Of course a HySkore Dual Damper Machine Shooting Rest isn’t practical for a range bag. Instead, something simple such as a fabric or leather front and rear rest will do the job nicely. Caldwell, Protktor, Champion and many others make a full range of portable shooting rests that are far from a burden to load up into your bag.
Pro tip (if there was actually anything remotely close to that anywhere near where I’m writing): Make friends with someone who reloads for their shotgun. They’ll have a ton of canvas bags their shot came in. Add a bit of sand to an empty one and you’ll have a dandy rest that costs next to nothing.
Honestly, you needn’t go SEAL Team Six on this bit of gear. You aren’t ranging for a sniper team.
Your aim is to save yourself time and energy, not to mention giving yourself instant feedback on the shot you just took. Otherwise you’re looking at a lot of waiting and walking just to find out how you’re grouping. Even if your range has spotting scopes, owning your own is a heck of a lot more convenient.
The best news, there are plenty of decent offerings in the spotting scope market that fall under the $100 price. Barska, Konus and Simmons (there are others) all have great entry-level models at entry-level prices
If you can’t live without top of the line, you can always upgrade to $1,000-plus glass later.
Gun & Scope Tools
Ever seen a scope come out of its rings? Not a pretty sight and one heck of a way to ruin a day. How about being around a rifle that has an action screw come lose to open its groups as wide as a canyon? That happened to a buddy of mine on a brand new, out-of-the-box rifle. It goes without saying, he was not too pleased about the situation, but didn’t stay steamed long since he had the tools for the job.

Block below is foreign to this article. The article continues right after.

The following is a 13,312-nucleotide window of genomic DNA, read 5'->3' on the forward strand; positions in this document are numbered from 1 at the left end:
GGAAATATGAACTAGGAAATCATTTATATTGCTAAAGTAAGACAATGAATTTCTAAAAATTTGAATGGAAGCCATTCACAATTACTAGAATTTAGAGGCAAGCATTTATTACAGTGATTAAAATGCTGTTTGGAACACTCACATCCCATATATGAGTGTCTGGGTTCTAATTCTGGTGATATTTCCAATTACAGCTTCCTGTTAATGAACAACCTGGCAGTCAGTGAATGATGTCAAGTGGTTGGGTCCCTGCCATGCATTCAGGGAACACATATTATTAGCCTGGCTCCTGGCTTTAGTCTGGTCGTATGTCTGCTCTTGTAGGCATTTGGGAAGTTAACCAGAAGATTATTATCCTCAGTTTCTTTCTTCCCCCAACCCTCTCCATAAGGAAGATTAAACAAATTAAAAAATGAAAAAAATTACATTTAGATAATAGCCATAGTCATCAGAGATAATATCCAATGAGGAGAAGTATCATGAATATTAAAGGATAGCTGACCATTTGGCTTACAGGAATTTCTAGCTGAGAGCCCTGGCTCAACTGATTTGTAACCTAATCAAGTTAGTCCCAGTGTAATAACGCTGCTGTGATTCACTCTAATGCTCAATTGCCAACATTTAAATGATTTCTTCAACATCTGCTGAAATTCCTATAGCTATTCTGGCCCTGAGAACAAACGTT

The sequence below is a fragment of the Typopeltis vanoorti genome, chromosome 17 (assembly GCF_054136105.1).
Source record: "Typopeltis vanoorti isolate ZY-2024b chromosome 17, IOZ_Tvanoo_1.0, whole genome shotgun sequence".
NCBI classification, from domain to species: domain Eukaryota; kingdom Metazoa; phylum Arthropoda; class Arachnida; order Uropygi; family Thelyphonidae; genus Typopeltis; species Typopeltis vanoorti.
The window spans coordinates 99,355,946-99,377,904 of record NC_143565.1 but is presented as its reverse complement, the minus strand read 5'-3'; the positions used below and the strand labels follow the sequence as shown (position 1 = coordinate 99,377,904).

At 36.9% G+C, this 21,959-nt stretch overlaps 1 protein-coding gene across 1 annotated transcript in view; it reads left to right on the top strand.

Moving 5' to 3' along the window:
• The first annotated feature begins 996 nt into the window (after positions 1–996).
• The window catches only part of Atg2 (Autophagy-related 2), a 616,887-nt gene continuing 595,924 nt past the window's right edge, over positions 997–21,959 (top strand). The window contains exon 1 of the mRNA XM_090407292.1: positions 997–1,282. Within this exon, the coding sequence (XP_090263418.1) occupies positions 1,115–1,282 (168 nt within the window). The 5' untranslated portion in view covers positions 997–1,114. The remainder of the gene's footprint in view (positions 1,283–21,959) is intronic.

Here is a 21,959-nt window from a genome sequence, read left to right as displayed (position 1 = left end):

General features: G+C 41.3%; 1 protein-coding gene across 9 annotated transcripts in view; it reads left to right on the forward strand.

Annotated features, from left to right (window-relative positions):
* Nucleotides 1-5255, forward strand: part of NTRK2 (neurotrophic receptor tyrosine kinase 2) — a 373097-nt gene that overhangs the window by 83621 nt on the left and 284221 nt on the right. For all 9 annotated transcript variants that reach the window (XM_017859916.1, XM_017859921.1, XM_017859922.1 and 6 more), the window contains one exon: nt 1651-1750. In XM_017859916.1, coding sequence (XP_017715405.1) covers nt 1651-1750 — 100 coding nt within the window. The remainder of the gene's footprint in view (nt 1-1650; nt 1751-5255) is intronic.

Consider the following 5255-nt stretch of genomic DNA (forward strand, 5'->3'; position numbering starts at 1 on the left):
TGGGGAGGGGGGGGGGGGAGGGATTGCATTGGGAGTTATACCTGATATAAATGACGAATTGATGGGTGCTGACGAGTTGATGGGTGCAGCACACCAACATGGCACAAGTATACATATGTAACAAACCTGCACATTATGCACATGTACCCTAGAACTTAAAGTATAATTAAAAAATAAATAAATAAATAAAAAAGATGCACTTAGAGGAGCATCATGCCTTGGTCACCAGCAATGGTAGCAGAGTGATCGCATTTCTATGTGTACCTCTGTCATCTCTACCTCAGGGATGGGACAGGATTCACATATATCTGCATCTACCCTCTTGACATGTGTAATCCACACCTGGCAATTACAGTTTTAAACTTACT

Yeah, these screws should be checked before heading to the range. Again, this is an imperfect world and screws come loose. Better a boy scout and prepared, than sulk home two rounds into a session because your scope is rattling like a diamondback.
Hanging targets. Fixing recoil pads on the fly. Remounting your tailpipe savaged from the parking lot’s speed bump.
Honestly, you never know what life will throw at you — even at the shooting range. But if Duct Tape can’t fix it, well you’re in real trouble. I’d throw in baling wire as a necessity, but that’s harder to obtain in some of the more tony corners of the country.
Pen & Note Pad
If you’re serious about shooting and shooting well, you should be serious about note taking. Accuracy and precision is about controlling variables, and you’ll never remember them all without spilling a little ink.
I prefer steno pads and mechanical pencils for convince, but whatever works for you works for you. Knock yourself out. Just get into the habit of recording the factors (conditions, ammunition, etc.) to figure out what’s going right and wrong. You’ll thank yourself later when the former outweighs the latter.